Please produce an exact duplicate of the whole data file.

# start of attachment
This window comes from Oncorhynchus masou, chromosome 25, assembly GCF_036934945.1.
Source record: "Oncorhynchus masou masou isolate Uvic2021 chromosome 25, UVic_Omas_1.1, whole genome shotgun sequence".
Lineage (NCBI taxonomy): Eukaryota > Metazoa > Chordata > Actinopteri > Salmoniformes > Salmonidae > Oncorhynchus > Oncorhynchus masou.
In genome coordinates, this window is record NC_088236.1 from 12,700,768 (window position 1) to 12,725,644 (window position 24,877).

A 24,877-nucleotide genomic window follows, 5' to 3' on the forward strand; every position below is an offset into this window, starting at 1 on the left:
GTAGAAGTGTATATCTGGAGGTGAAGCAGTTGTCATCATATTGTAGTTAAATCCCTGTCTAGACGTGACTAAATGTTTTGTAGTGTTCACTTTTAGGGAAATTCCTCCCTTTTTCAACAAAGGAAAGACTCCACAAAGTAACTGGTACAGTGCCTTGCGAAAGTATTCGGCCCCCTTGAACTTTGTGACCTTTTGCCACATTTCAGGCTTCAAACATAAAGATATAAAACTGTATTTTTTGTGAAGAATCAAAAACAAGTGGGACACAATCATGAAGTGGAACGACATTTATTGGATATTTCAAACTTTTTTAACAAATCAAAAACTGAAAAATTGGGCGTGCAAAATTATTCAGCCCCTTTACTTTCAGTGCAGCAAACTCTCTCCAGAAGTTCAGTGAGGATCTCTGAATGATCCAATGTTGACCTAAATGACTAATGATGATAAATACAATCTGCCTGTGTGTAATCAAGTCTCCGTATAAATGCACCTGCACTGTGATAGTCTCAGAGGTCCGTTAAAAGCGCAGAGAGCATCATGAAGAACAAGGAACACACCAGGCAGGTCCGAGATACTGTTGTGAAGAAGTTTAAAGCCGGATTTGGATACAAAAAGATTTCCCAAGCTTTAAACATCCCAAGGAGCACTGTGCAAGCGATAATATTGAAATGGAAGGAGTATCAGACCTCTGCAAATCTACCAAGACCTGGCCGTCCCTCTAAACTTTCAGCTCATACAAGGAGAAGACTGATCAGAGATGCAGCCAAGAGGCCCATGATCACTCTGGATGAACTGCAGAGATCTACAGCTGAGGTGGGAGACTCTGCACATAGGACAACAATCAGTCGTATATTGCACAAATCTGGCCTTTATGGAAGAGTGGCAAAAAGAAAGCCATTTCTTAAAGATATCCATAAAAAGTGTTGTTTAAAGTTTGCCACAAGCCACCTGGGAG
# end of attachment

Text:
This window comes from Oncorhynchus masou, chromosome 25, assembly GCF_036934945.1.
Source record: "Oncorhynchus masou masou isolate Uvic2021 chromosome 25, UVic_Omas_1.1, whole genome shotgun sequence".
Lineage (NCBI taxonomy): Eukaryota > Metazoa > Chordata > Actinopteri > Salmoniformes > Salmonidae > Oncorhynchus > Oncorhynchus masou.
In genome coordinates, this window is record NC_088236.1 from 12,700,768 (window position 1) to 12,725,644 (window position 24,877).

A 24,877-nucleotide genomic window follows, 5' to 3' on the forward strand; every position below is an offset into this window, starting at 1 on the left:
GTAGAAGTGTATATCTGGAGGTGAAGCAGTTGTCATCATATTGTAGTTAAATCCCTGTCTAGACGTGACTAAATGTTTTGTAGTGTTCACTTTTAGGGAAATTCCTCCCTTTTTCAACAAAGGAAAGACTCCACAAAGTAACTGGTACAGTGCCTTGCGAAAGTATTCGGCCCCCTTGAACTTTGTGACCTTTTGCCACATTTCAGGCTTCAAACATAAAGATATAAAACTGTATTTTTTGTGAAGAATCAAAAACAAGTGGGACACAATCATGAAGTGGAACGACATTTATTGGATATTTCAAACTTTTTTAACAAATCAAAAACTGAAAAATTGGGCGTGCAAAATTATTCAGCCCCTTTACTTTCAGTGCAGCAAACTCTCTCCAGAAGTTCAGTGAGGATCTCTGAATGATCCAATGTTGACCTAAATGACTAATGATGATAAATACAATCTGCCTGTGTGTAATCAAGTCTCCGTATAAATGCACCTGCACTGTGATAGTCTCAGAGGTCCGTTAAAAGCGCAGAGAGCATCATGAAGAACAAGGAACACACCAGGCAGGTCCGAGATACTGTTGTGAAGAAGTTTAAAGCCGGATTTGGATACAAAAAGATTTCCCAAGCTTTAAACATCCCAAGGAGCACTGTGCAAGCGATAATATTGAAATGGAAGGAGTATCAGACCTCTGCAAATCTACCAAGACCTGGCCGTCCCTCTAAACTTTCAGCTCATACAAGGAGAAGACTGATCAGAGATGCAGCCAAGAGGCCCATGATCACTCTGGATGAACTGCAGAGATCTACAGCTGAGGTGGGAGACTCTGCACATAGGACAACAATCAGTCGTATATTGCACAAATCTGGCCTTTATGGAAGAGTGGCAAAAAGAAAGCCATTTCTTAAAGATATCCATAAAAAGTGTTGTTTAAAGTTTGCCACAAGCCACCTGGGAG